Brow Beat

Goodbye, Phineas and Ferb. Thank You for Showing My Kids What Summer Vacation Should Be Like.

Phineas and Ferb, hatching backyard schemes.  

Disney Channel

All children understand that summer must end. Indeed, it’s summer’s short life—just 104 blessed days of sleepaway camp and lounging by the pool and sleeping in and complaining that you’re bored, and isn’t there anything to do, Dad—that makes it so precious. If every day were summer vacation, summer vacation wouldn’t mean anything; it would have no shape, no final day to anticipate and fear.

For the current generation of kids, though, there’s one endless summer they’ve known as long as they’ve been alive: the summer vacation of Phineas and Ferb, two stepbrothers living in the town of Danville. Since 2007, their eponymous Disney Channel animated show has presented day after day of a summer vacation that never seems to end, a summer vacation in which each day allows for a new, absurdly ambitious scheme: building the tallest building in the world, or opening a trendy platypus-themed restaurant in your backyard, or discovering the lost city of Atlantis. But after eight years of fast-talking, singing-and-dancing, Byzantinely-plotted adventures, even Phineas and Ferb’s summer must end: Disney has just announced that the June 12 episode will be the last. Fittingly, it’s called “Last Day of Summer.”

Starting on June 9, Disney XD will air a marathon of all 126 episodes. Kids will be watching; so may their parents, many of whom view Phineas and Ferb (as I do) as one of the only children’s programs they actually look forward to watching with their kids. But even if you’re not a kid or a parent, you should watch a few episodes too, to admire the handiwork of creators Dan Povenmire and Jeff Marsh, who first met as layout artists on The Simpsons. Phineas and Ferb is unapologetically complex, unabashedly silly, and unambiguously cheerful; the musical numbers are catchy as hell; the dialogue sharp and delivered with flair by a talented voice cast (including Povenmire and Marsh themselves).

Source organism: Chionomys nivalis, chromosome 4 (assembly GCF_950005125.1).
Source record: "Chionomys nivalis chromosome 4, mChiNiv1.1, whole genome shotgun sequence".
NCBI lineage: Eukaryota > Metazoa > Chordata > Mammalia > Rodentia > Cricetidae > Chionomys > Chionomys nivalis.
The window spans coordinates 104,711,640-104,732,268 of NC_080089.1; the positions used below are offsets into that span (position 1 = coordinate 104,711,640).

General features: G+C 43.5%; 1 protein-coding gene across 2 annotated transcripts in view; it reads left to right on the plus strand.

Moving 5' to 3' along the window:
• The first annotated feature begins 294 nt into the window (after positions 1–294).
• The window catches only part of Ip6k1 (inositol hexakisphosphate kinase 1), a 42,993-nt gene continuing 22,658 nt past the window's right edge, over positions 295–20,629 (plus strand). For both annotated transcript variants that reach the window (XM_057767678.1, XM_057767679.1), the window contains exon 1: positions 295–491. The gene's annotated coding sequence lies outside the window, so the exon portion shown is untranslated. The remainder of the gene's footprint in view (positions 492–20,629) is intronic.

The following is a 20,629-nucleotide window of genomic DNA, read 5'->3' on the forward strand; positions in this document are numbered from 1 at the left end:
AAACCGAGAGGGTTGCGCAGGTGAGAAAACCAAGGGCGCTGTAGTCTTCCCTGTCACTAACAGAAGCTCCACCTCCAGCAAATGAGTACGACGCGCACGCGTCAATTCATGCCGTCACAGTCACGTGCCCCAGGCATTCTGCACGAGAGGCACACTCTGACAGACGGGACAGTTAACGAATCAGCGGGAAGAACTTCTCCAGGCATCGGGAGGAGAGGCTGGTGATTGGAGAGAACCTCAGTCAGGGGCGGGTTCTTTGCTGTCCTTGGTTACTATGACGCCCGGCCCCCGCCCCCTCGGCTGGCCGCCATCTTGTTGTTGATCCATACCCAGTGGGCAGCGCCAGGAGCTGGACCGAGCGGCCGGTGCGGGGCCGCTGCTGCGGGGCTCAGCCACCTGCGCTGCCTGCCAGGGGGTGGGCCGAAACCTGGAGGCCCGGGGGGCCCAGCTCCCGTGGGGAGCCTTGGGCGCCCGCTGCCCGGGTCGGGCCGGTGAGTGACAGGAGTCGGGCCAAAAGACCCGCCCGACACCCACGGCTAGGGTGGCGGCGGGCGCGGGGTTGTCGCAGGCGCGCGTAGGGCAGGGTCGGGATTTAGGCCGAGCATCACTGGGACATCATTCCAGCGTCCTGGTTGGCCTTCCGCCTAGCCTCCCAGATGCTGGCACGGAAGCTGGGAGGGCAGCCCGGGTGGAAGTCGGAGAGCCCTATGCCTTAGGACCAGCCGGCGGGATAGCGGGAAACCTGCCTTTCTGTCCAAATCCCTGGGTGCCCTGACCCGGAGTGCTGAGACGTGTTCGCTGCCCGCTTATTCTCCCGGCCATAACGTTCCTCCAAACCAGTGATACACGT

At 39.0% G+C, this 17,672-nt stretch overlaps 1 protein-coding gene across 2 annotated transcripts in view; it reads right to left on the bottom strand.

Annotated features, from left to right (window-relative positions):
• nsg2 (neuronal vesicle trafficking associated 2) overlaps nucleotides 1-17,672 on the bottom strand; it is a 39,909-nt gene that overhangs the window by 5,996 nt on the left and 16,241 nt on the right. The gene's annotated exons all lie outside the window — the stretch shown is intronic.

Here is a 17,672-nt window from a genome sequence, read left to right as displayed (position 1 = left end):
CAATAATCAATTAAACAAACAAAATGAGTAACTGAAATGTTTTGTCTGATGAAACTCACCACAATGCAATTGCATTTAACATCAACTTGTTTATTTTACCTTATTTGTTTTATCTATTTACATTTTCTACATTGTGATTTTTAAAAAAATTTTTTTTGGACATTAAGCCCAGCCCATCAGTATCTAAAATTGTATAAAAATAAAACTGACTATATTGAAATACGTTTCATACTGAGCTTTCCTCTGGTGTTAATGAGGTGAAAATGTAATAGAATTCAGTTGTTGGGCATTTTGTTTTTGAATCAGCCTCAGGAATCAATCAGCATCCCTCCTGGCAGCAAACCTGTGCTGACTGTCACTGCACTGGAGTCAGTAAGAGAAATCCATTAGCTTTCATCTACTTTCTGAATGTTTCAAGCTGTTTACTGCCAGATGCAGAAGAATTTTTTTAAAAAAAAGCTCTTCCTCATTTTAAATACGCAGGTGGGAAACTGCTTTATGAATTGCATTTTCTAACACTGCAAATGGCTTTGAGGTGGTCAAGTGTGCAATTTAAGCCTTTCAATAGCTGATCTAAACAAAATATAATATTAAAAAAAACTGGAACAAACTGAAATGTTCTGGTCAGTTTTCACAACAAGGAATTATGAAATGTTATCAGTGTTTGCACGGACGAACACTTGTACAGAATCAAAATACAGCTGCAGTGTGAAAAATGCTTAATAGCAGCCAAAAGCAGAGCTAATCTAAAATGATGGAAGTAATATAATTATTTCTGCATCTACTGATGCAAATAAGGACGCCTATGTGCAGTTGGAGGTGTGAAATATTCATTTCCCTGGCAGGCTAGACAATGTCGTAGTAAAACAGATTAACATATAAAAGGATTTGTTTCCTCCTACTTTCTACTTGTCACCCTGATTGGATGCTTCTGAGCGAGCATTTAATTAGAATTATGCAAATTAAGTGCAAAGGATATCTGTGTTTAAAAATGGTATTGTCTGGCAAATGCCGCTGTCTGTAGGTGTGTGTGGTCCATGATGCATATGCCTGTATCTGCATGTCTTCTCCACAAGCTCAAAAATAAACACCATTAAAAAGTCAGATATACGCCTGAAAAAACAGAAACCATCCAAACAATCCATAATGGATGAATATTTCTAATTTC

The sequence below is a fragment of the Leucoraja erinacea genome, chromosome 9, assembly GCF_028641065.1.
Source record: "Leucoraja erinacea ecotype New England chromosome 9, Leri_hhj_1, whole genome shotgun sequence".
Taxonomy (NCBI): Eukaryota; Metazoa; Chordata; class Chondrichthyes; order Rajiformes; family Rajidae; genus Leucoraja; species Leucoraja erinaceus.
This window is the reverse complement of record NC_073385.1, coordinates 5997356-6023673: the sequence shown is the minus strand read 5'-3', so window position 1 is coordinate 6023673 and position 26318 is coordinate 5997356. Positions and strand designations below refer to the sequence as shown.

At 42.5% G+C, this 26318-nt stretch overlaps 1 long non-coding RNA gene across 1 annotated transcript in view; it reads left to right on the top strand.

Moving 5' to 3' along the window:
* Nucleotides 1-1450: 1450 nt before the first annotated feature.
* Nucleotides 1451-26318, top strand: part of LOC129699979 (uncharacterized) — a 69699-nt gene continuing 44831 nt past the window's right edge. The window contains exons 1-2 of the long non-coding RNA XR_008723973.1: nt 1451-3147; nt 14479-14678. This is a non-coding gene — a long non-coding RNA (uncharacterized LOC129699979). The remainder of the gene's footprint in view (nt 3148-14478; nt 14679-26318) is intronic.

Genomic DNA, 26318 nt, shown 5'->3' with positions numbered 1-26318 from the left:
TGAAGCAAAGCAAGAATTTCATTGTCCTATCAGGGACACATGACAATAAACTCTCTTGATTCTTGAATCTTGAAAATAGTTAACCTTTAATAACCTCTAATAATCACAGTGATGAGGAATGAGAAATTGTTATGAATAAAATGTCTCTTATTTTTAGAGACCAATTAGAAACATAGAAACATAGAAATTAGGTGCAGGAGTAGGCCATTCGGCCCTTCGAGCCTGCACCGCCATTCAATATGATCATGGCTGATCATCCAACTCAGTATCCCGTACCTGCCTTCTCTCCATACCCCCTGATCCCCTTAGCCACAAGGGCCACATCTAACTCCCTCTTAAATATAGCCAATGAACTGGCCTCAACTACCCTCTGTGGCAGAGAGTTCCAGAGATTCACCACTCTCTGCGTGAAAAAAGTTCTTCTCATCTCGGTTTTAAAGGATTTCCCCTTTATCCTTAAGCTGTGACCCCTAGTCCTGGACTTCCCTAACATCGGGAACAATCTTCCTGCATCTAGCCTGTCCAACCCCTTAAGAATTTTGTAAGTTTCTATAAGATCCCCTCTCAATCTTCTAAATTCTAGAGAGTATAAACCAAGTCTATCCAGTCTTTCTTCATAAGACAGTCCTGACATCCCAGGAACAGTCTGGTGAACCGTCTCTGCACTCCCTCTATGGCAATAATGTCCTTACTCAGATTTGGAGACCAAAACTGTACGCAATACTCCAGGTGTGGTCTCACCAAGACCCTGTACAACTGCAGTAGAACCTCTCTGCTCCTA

Every episode ends with Candace, the boys’ older sister, nearly busting them for their out-of-control backyard schemes, and always foiled at the last moment by some exceedingly unlikely twist of fate. I have high hopes for the finale: that Candace might finally prove to her parents that her brothers are up to something; that neighbor Isabella might get her longtime crush Phineas to respond romantically; that hapless villain Dr. Doofenshmirtz might see one of his terrible gadgets finally work; that Phineas and Ferb’s final adventure of the summer might be bigger and more splendid than any of the ones that preceded it. I’ll watch it with my kids, and then—because it’s June—I’ll send them off to start their real summers, summers that, like all the best things in life, can’t last forever.